Fat → Cholesterol → Testosterone → DHT
From this pathway you can see that these hormones are derived from cholesterol. And cholesterol is, of course, derived from the foods we eat.
It follows then, that the more foods you eat which get processed into cholesterol, the more testosterone, dihydrotestosterone and, ultimately, hair loss you might develop.
This is the main connection that food has with androgenetic alopecia. Learn more about the link between hair loss and food – Read this page.
Although it’s dihydrotestosterone which is most often given the blame for androgenetic alopecia, the link between dihydrotestosterone and hair loss is only part of the story.
Genetics also plays a very big role…
Several genes have been identified which are connected to androgenetic alopecia in some way. These include the 5-alpha reductase and androgen receptor genes (the relevance of which was explained in the last section).
However, it’s widely accepted that the genes which actually initiate this condition remain unknown. And, as such, the current theory simply states that hair follicles must be “genetically programmed” for hair loss.
But, I believe the reason why these genes have not been identified is because scientists are looking in the wrong place!
No one, it seems, is currently studying the bones of the skull that underlie the scalp.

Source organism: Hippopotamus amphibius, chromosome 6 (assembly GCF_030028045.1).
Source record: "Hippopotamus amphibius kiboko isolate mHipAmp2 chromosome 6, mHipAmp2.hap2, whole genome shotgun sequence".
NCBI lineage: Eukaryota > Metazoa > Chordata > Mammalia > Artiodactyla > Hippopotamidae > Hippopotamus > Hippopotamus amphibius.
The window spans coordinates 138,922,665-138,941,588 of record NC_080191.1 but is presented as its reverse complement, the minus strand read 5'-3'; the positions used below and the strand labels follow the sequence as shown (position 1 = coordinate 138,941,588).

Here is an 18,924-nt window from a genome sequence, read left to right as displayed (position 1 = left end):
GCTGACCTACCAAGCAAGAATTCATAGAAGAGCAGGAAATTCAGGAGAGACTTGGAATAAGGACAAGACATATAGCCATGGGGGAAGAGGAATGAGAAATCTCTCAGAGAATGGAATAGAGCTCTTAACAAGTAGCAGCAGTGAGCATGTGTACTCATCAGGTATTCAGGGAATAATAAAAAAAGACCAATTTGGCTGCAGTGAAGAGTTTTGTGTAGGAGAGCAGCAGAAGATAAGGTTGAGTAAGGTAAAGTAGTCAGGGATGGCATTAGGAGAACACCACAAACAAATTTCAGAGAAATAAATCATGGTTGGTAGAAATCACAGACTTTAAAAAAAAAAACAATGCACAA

If they did, they should be able to confirm my own theory for this type of genetic hair loss:
Most men suffer quite severe hair loss from androgenetic alopecia, which develops into areas of total baldness, as shown below:
Receding temples in the frontal region…
A bald spot or patch at the back…
Severe hair loss at both the front and back usually develops into the familiar male pattern baldness profile…
As you can see, men might lose hair from the front, back, or both. Or they could just develop thinning hair rather than areas of baldness.
So why do all these different regions and varying degrees of hair loss emerge?
The current theory gives no real explanation – it simply states that the hair follicles must somehow be “individually programmed” in one region of the scalp but not in any other.
Women produce much lower levels of testosterone and dihydrotestosterone than men. And this, along with genetic factors, explains why most women do not develop severe hair loss, whereas most men do.
So instead of developing areas of total baldness, women generally tend to experience thinning hair (diffuse hair loss) and do so in exactly the same region as in men (see photo on the left below).